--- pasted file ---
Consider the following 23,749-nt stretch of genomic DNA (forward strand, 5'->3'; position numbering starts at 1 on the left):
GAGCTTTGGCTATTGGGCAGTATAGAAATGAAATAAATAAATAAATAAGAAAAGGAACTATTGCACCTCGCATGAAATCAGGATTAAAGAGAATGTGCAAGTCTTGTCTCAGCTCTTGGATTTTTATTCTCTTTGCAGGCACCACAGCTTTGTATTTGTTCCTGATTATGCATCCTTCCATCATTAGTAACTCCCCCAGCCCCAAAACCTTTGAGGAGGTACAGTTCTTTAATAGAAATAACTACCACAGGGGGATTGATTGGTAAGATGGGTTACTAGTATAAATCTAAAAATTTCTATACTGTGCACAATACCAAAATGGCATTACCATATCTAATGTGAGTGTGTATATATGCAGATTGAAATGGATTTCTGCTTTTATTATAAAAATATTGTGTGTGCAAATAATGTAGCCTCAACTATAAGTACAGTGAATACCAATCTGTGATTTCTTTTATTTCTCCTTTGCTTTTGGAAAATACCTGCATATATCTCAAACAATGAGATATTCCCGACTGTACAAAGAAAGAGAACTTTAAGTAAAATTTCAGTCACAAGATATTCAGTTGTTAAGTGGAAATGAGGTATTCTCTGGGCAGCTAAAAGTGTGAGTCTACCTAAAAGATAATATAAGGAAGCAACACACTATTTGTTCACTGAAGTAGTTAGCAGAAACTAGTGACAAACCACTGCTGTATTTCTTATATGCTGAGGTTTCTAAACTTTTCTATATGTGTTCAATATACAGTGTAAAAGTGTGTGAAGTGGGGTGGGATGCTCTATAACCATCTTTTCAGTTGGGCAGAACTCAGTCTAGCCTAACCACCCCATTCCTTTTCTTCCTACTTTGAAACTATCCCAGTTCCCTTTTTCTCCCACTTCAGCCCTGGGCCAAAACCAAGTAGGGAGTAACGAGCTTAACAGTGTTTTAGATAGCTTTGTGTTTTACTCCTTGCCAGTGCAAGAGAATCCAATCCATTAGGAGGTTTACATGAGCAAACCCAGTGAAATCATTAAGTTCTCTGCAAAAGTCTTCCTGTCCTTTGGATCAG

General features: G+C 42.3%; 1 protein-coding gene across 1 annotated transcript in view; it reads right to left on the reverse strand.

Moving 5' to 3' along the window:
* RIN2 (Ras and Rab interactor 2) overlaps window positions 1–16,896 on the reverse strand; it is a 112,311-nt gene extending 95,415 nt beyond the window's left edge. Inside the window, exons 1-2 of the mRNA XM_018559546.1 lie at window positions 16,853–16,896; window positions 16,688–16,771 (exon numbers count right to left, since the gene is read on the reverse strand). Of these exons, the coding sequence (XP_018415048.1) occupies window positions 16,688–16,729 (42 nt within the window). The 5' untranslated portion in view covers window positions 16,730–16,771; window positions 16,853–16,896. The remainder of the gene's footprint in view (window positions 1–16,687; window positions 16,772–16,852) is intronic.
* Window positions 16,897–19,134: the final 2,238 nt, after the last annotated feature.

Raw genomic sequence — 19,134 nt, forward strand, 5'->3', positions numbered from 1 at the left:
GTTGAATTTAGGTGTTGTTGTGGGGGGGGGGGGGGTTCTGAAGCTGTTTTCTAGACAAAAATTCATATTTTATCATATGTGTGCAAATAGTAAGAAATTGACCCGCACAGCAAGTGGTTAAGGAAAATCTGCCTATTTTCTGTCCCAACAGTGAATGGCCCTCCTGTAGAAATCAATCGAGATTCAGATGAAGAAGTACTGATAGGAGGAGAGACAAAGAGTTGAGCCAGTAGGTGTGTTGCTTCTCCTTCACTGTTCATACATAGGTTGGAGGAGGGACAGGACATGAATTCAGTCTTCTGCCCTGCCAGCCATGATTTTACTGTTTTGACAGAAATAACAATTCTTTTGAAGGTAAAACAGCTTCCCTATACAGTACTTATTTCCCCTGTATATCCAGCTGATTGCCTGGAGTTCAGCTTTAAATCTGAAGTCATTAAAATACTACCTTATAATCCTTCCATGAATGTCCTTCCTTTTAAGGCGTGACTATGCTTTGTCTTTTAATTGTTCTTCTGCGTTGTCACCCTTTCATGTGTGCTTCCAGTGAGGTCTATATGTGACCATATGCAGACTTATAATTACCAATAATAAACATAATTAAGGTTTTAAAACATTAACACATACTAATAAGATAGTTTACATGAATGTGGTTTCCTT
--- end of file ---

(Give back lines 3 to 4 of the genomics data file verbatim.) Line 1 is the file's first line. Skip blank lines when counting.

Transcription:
General features: G+C 42.3%; 1 protein-coding gene across 1 annotated transcript in view; it reads right to left on the reverse strand.

Moving 5' to 3' along the window: